Head of his own artistic agency in Granby for nearly 60 years, Impresario Pierre Gravel, has developed many interests. Not only is he behind the names of some of the biggest stars in show business but he also has a great interest in bronze sculptures by Quebec, Canadian and European artists, as well for Native American art, for which he has a special affection. Stamps and rare coins are also among his preferred affections and are highlighted throughout the Museum.
Along with his activities as an Impresario, Pierre Gravel also worked as a gunsmith for 20 years and still works as an authorized inspector for the Canadian Firearms Registry, as does Carole Potvin and Brigitte Gravel, co-founders of the Museum. His extensive knowledge in this field play a key role in the various themes developed in the Museum.
In short, the Musée Canadien de l’Arme et du Bronze is a realization of a dream for Pierre Gravel and his wife Carole Potvin, who through the collections will show the general public the history of the Americas and of the wars which have been fought in them.
Formerly an Imprésario for the artistic agency Pierre Gravel International, Carole Potvin worked primarily with agents and event organizers in the Canadian and European markets. Her pronounced interest in the arts and the experiences acquired during her numerous travels made her a natural choice to become Director of Operations for The Musée Canadien de l’Arme et du Bronze. She among other things developed the different themes that are the basis of the Museum.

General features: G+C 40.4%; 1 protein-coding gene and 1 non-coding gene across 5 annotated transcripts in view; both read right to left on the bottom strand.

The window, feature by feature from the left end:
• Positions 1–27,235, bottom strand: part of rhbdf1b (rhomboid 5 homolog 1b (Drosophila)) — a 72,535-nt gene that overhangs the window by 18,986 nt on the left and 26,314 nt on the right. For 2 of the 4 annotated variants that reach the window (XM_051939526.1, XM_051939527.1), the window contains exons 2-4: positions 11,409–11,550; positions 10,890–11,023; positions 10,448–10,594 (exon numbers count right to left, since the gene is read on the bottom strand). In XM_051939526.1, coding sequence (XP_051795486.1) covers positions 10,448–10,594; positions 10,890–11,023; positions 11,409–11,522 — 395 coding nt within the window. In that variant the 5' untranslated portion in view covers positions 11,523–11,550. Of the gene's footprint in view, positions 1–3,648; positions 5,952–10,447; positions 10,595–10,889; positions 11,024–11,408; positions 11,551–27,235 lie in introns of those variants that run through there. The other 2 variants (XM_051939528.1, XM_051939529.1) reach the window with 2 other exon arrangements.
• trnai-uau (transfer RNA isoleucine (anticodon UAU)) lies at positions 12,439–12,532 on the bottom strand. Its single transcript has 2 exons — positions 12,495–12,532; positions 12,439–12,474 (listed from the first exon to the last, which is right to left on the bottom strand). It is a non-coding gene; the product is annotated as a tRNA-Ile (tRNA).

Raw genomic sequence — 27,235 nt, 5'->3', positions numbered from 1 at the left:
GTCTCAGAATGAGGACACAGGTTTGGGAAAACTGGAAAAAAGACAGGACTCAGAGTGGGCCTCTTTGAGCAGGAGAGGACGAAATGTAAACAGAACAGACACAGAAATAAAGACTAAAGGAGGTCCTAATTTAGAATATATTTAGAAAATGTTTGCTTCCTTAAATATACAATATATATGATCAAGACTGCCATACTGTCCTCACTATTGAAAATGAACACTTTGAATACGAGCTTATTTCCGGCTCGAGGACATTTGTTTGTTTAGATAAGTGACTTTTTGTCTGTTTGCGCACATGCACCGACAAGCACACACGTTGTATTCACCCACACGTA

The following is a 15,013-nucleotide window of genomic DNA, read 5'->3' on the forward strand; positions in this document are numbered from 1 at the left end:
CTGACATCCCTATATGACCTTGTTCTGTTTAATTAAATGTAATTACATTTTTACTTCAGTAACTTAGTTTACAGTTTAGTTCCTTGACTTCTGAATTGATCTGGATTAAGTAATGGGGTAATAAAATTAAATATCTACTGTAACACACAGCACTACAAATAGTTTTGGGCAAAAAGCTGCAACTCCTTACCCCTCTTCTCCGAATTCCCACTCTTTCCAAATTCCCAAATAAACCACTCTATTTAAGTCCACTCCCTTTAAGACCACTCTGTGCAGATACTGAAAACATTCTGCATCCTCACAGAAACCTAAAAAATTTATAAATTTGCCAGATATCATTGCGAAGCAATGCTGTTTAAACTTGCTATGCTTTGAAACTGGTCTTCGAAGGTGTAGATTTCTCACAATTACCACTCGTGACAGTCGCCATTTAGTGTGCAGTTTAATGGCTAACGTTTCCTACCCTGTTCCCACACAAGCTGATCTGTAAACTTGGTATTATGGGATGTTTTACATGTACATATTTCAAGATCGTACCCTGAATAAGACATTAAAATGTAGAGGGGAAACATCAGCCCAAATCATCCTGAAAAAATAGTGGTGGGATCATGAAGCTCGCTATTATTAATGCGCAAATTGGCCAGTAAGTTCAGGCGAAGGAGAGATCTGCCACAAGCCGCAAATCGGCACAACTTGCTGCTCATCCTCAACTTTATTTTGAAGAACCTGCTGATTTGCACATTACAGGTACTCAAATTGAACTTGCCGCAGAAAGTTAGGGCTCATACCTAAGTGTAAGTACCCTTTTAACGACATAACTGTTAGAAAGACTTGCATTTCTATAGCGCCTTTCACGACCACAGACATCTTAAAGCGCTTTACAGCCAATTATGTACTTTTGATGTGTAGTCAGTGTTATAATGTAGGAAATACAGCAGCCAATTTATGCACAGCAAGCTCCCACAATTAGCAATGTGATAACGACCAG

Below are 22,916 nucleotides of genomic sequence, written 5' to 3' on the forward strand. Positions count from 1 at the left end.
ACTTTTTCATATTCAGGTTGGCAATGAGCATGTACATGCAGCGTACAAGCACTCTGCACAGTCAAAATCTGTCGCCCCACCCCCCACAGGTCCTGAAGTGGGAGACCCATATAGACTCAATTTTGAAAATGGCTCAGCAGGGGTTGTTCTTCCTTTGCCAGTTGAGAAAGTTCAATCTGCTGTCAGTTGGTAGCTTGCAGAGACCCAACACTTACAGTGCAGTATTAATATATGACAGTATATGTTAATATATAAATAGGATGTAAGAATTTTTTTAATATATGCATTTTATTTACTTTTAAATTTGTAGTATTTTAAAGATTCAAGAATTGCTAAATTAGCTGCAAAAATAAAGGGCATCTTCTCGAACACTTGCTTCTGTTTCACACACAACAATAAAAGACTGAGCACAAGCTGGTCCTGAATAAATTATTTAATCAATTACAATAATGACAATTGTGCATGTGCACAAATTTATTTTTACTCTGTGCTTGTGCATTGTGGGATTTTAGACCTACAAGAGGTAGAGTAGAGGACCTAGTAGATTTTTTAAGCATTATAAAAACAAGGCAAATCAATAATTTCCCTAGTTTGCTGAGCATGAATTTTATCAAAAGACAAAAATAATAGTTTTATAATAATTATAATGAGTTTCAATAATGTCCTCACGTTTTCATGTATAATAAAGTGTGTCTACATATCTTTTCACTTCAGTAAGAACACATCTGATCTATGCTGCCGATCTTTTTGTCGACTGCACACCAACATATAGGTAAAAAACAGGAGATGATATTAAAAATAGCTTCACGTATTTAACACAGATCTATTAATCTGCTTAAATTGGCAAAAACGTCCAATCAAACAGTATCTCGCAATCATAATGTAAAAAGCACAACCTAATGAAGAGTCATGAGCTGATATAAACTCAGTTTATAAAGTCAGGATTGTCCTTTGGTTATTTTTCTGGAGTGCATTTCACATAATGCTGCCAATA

Yves Leblond has worked as a police officer and as a firearms clerk for the Sûreté du Québec for more than thirty years. His professional training included a specialization in firearms for which he has a special interest. He now works in the identification of weapons and the administration of the Musée Canadien de l’Arme et du Bronze. Mr. Leblond is also an authorized inspector for the Canadian Firearms Registry.
Member of the Canadian Forces since 1982, Michel Litalien is passionate about military history. He presently works as the Director of History and Heritage at the Ministry of National Defence. He will soon complete his master’s degree in history at the University of Ottawa.
At the Musée Canadien de l’Arme et du Bronze, Michel Litalien is responsible for the management and the thematic presentation of the military collection. He wants visitors to discover the captivating but little-known history of the regiments and the heroes of Quebec and of the Eastern Townships, in times of war and in times of peace, here at home and overseas.
The Canadian Museum of Weapons and Bronze has chosen to focus on the acquisition of its four key areas: firearms, bronze sculptures, coins and stamps.